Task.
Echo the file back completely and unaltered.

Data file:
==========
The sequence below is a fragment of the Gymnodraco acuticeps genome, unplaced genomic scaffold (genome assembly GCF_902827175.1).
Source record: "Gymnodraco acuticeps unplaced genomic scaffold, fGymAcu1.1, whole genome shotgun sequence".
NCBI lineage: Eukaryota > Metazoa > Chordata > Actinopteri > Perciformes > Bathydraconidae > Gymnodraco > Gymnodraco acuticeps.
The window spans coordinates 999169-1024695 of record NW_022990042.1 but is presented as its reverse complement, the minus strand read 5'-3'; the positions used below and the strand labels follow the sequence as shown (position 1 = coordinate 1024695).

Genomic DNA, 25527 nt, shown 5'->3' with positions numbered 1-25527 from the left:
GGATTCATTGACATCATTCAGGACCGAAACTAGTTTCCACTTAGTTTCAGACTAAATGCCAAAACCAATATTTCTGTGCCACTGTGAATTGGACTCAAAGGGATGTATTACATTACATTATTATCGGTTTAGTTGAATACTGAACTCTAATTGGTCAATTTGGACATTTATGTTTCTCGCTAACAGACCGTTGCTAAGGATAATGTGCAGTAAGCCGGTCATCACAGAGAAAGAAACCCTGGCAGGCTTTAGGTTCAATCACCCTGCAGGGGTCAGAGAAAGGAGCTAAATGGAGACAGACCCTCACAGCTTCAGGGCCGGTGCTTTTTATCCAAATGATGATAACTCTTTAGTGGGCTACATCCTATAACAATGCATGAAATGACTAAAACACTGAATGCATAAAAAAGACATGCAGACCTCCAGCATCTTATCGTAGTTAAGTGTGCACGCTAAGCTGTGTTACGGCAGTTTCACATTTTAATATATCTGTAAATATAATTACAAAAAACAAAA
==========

The sequence below is a fragment of the Gymnodraco acuticeps genome, unplaced genomic scaffold (genome assembly GCF_902827175.1).
Source record: "Gymnodraco acuticeps unplaced genomic scaffold, fGymAcu1.1, whole genome shotgun sequence".
NCBI lineage: Eukaryota > Metazoa > Chordata > Actinopteri > Perciformes > Bathydraconidae > Gymnodraco > Gymnodraco acuticeps.
The window spans coordinates 999169-1024695 of record NW_022990042.1 but is presented as its reverse complement, the minus strand read 5'-3'; the positions used below and the strand labels follow the sequence as shown (position 1 = coordinate 1024695).

Genomic DNA, 25527 nt, shown 5'->3' with positions numbered 1-25527 from the left:
GGATTCATTGACATCATTCAGGACCGAAACTAGTTTCCACTTAGTTTCAGACTAAATGCCAAAACCAATATTTCTGTGCCACTGTGAATTGGACTCAAAGGGATGTATTACATTACATTATTATCGGTTTAGTTGAATACTGAACTCTAATTGGTCAATTTGGACATTTATGTTTCTCGCTAACAGACCGTTGCTAAGGATAATGTGCAGTAAGCCGGTCATCACAGAGAAAGAAACCCTGGCAGGCTTTAGGTTCAATCACCCTGCAGGGGTCAGAGAAAGGAGCTAAATGGAGACAGACCCTCACAGCTTCAGGGCCGGTGCTTTTTATCCAAATGATGATAACTCTTTAGTGGGCTACATCCTATAACAATGCATGAAATGACTAAAACACTGAATGCATAAAAAAGACATGCAGACCTCCAGCATCTTATCGTAGTTAAGTGTGCACGCTAAGCTGTGTTACGGCAGTTTCACATTTTAATATATCTGTAAATATAATTACAAAAAACAAAA